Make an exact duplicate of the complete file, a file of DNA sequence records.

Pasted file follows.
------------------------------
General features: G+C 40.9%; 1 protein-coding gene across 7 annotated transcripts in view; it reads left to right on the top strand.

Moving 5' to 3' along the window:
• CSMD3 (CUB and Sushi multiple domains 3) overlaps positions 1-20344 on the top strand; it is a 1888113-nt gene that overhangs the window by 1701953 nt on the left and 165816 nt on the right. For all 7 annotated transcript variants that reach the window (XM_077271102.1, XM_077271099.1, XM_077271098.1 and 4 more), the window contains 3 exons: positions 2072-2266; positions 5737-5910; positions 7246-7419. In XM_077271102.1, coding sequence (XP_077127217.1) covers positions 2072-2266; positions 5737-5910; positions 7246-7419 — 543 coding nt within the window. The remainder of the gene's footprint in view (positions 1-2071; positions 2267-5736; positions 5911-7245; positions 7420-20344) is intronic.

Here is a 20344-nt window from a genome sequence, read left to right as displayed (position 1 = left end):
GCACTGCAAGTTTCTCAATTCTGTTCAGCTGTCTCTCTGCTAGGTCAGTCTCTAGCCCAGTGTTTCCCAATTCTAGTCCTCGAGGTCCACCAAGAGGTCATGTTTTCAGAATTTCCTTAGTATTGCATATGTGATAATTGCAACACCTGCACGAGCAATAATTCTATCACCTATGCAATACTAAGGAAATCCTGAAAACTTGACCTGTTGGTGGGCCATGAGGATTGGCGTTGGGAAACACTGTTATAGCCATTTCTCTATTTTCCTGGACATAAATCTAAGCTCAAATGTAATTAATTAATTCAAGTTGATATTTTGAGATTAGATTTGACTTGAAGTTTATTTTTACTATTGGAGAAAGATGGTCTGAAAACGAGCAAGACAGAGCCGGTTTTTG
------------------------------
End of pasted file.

General features: G+C 40.9%; 1 protein-coding gene across 7 annotated transcripts in view; it reads left to right on the top strand.

Moving 5' to 3' along the window:
• CSMD3 (CUB and Sushi multiple domains 3) overlaps positions 1-20344 on the top strand; it is a 1888113-nt gene that overhangs the window by 1701953 nt on the left and 165816 nt on the right. For all 7 annotated transcript variants that reach the window (XM_077271102.1, XM_077271099.1, XM_077271098.1 and 4 more), the window contains 3 exons: positions 2072-2266; positions 5737-5910; positions 7246-7419. In XM_077271102.1, coding sequence (XP_077127217.1) covers positions 2072-2266; positions 5737-5910; positions 7246-7419 — 543 coding nt within the window. The remainder of the gene's footprint in view (positions 1-2071; positions 2267-5736; positions 5911-7245; positions 7420-20344) is intronic.

Here is a 20344-nt window from a genome sequence, read left to right as displayed (position 1 = left end):
GCACTGCAAGTTTCTCAATTCTGTTCAGCTGTCTCTCTGCTAGGTCAGTCTCTAGCCCAGTGTTTCCCAATTCTAGTCCTCGAGGTCCACCAAGAGGTCATGTTTTCAGAATTTCCTTAGTATTGCATATGTGATAATTGCAACACCTGCACGAGCAATAATTCTATCACCTATGCAATACTAAGGAAATCCTGAAAACTTGACCTGTTGGTGGGCCATGAGGATTGGCGTTGGGAAACACTGTTATAGCCATTTCTCTATTTTCCTGGACATAAATCTAAGCTCAAATGTAATTAATTAATTCAAGTTGATATTTTGAGATTAGATTTGACTTGAAGTTTATTTTTACTATTGGAGAAAGATGGTCTGAAAACGAGCAAGACAGAGCCGGTTTTTG